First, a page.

Do you have some new electronics, possibly Christmas gifts, you’re having trouble setting up?
A new laptop or other device that’s stumping you?
You can ask an expert for help, nearby, and at a really good price — the advice is free.
The Niagara-on-the-Lake Public Library has a host of programs you can access at no charge. One of them is Ask a Tech.
There are specific dates when an IT staff member will be available to answer your questions, says Matt Furlong, IT coordinator at the library.
Just bring the device for which you need help, and if they can’t fix your problem, they can help by suggesting where you can go to get it fixed.
The next date for Ask a Tech is Jan. 17, at 11 a.m., but you don’t have to wait for one of the scheduled sessions — although it’s a regular program, you can call and make an appointment, says Furlong.
As an example, he says, a common question he is asked is how to transfer photos from a phone to a laptop or computer. While it may seem daunting to some, it should be fairly simple, and will free up space on your phone.
That’s just one of all the services and bits of advice you can find at the library.
Want to learn about genealogy, ancestry and DNA testing? That’s available from expert David Hemmings — at the library.
How about local health care, and services you might need as you age? Learn from Dr. Bill Brown, along with doctors and medical students associated with McMaster University. They are at monthly InfoHealth sessions — also at the library.
Learn to be creative with Knit-a-Bit, socialize and make friends while you’re learning, all over a cup of tea. “It’s something we offer, organized by what has become a tight group of people,” says library tech Sarah Bowers.
For new moms who want to get out of the house and hang out with a laid-back, no-judgment group of women, there’s a Mamas and Babies group — sometimes including fathers — organized by a local mom and offered through the library.
Wine and Words, a library program that invites authors to talk about their books at local wineries, is so popular it is usually sold out, and the Beer and Books club, held at The Old Winery, is well-attended, says Bowers.
There’s also a drop-in coffee break for seniors, some of whom are suffering from memory issues and come with their caregivers. It provides a bit of respite for both, says Bowers, and a chance to enjoy free coffee and cookies while chatting.
“It’s a place that is safe and welcoming, where people can meet each other and chat. We set up tables and chairs in the Rotary Room, and it’s very informal.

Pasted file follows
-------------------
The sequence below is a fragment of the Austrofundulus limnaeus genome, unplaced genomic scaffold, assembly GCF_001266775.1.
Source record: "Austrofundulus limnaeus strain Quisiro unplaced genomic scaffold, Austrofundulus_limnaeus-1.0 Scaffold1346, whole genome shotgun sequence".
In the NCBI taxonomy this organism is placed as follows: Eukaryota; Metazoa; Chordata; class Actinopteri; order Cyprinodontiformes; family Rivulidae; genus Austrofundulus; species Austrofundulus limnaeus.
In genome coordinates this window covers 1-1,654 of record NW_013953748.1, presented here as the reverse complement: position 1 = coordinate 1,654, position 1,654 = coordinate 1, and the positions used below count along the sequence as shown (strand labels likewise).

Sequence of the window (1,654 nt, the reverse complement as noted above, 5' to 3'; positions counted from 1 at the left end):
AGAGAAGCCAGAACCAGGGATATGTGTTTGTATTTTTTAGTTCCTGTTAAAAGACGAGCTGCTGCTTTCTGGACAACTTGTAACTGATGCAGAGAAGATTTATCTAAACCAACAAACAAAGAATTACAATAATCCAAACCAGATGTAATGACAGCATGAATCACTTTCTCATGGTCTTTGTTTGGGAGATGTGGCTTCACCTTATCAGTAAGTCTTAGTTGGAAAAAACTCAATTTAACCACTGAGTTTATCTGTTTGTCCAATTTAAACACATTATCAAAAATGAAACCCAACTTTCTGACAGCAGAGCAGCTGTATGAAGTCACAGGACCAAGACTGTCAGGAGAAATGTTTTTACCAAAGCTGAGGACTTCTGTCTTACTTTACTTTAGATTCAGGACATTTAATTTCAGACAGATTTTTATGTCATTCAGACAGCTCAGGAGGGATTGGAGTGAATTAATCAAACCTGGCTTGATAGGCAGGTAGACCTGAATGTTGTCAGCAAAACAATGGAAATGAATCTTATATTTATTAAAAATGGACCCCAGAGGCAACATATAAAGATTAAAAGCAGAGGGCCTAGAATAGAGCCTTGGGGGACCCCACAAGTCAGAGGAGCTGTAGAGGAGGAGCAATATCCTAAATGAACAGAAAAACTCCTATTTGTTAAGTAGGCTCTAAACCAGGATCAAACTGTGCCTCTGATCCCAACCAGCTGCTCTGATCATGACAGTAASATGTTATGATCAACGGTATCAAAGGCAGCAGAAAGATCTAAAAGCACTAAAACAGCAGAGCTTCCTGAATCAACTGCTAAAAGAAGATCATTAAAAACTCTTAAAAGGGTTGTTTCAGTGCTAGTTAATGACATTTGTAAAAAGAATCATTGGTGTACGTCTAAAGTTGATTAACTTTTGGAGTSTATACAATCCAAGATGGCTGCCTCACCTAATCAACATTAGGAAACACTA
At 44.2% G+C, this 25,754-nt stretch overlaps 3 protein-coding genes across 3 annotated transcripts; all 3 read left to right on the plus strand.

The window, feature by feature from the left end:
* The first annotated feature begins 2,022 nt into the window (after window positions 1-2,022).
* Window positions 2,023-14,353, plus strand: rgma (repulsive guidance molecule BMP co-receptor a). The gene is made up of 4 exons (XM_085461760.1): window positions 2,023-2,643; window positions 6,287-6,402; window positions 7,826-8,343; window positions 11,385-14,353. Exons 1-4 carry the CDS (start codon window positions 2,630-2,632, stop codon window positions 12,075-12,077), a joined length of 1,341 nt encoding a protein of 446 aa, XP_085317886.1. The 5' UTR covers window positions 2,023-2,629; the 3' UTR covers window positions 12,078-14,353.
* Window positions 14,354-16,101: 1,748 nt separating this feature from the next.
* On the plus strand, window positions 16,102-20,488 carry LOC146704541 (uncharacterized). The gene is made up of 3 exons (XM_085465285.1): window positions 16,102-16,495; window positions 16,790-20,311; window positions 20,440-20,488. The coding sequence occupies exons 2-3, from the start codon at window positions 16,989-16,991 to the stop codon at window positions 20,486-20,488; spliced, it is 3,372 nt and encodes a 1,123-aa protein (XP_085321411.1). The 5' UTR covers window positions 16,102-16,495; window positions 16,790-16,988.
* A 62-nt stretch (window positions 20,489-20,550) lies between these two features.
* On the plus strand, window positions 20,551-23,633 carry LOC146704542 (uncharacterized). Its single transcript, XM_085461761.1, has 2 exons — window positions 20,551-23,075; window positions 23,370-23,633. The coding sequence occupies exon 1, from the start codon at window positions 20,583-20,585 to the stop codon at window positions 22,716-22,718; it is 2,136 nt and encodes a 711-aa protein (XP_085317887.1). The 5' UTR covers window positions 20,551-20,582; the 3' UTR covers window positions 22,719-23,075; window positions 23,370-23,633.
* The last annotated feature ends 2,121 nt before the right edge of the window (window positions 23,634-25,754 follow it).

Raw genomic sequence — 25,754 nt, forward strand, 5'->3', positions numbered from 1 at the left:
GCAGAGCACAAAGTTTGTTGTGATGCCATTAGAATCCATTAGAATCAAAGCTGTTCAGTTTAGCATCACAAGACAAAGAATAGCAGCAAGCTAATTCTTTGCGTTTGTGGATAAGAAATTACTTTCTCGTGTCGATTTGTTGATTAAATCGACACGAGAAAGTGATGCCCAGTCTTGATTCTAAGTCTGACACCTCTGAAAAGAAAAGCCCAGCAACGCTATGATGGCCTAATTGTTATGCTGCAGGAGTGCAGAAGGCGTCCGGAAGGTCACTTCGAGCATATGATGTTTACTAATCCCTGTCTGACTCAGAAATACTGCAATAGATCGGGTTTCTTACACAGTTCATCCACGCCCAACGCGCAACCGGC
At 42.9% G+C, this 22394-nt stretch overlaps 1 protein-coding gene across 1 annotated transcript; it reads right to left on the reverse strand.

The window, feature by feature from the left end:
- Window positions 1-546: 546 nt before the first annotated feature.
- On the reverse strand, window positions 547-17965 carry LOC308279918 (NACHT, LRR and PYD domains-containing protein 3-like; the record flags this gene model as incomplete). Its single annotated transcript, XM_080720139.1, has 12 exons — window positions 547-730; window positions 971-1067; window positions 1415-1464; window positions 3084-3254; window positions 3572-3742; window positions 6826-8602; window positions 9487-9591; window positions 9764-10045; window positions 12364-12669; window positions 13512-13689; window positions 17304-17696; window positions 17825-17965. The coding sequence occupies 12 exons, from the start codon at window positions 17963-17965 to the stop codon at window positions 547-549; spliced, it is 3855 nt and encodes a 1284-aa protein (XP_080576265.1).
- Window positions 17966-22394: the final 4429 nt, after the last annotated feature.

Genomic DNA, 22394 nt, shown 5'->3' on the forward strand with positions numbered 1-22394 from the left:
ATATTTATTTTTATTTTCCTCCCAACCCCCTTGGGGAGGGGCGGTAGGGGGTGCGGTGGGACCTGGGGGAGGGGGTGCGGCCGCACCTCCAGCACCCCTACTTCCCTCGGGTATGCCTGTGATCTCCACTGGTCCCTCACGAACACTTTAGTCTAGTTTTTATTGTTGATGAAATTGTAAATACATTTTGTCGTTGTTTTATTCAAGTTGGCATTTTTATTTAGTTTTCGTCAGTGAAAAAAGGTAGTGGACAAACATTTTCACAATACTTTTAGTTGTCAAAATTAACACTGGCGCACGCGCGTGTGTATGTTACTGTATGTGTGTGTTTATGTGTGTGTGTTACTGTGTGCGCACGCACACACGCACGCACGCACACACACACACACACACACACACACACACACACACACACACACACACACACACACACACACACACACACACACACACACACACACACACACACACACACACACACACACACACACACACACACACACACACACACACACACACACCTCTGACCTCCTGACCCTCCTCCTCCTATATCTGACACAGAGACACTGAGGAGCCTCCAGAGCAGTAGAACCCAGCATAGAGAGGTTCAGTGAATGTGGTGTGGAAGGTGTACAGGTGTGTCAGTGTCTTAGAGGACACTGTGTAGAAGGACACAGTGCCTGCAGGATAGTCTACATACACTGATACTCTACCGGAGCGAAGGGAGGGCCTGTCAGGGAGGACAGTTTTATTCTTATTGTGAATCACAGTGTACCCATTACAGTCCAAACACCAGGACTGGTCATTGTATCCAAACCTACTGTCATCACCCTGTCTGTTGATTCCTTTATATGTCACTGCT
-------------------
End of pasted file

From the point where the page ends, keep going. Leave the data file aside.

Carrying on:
Most of the people who come are alone, but it would also be a great opportunity for couples to get out and talk to other people. We feel there is a need for seniors who are looking for a place that is safe and warm, at no charge.”
As an added bonus, if there is a senior who needs help, or a family member looking for assistance, library staff can direct them to the right source.
“We can provide a bridge to the resources that are out there for people with health problems, such as dementia,” says Bowers.
“Libraries of today are really about being a general hub for the community,” says Furlong. “Books are secondary, a small part of what we do.”
“If someone comes to us with a suggestion, we’re open to ideas,” Bowers adds. “Some programs are a result of a particular suggestion from the public, some are from staff who get an idea from dealing with the public.”
A recently launched children’s chess club was a combination of that — a volunteer who was interested in teaching chess, and a staff member who knew there were kids interested in learning, says Bowers.
“It makes it easier if people come to us with suggestions — then we know what is needed and that there will be some interest in it.”
Other programs and workshops have been held to talk about zero household waste, beginners’ gardening, and beeswax food wraps. One that turned out to be pretty popular was the Repair Cafe, which will be repeated Feb. 1, at 11 a.m.
That gives you time to pull out all your old electronics, such as toasters, toaster ovens, computers, weed-whackers — even lawn mowers — to bring to the library, says Bowers. Jewelry and sewing repairs will also be available.
When the first Repair Cafe was held in the fall, there was a shout-out for people with repair skills to help, not only to fix things but to teach how to do the repairs.
The response was overwhelming from people who wanted to help, says Bowers — they may have had more volunteers than items to repair.
But with a little more publicity, she expects it will be a program that will take off — those who did attend were impressed with the help they received, including Furlong, who is very knowledgeable about computers but needed help to fix a lamp.
Repairing, rather than throwing away, ties in with zero waste, recycling and the interest in a greener future, says Bowers. If the item is something you don’t need, you could bring it in for repair and then pass it on to someone who does, possibly through Newark Neighbours.
There is also a coordinator for children’s programs at the library, with some aimed at the family, such as movie events, and The Makery, which encourages parents and kids to put their heads together to create something.
“People are often surprised at the wide range of services available at the library,” says Furlong.
For more information about programs, dates and times, check out the library website at notlpubliclibrary.org.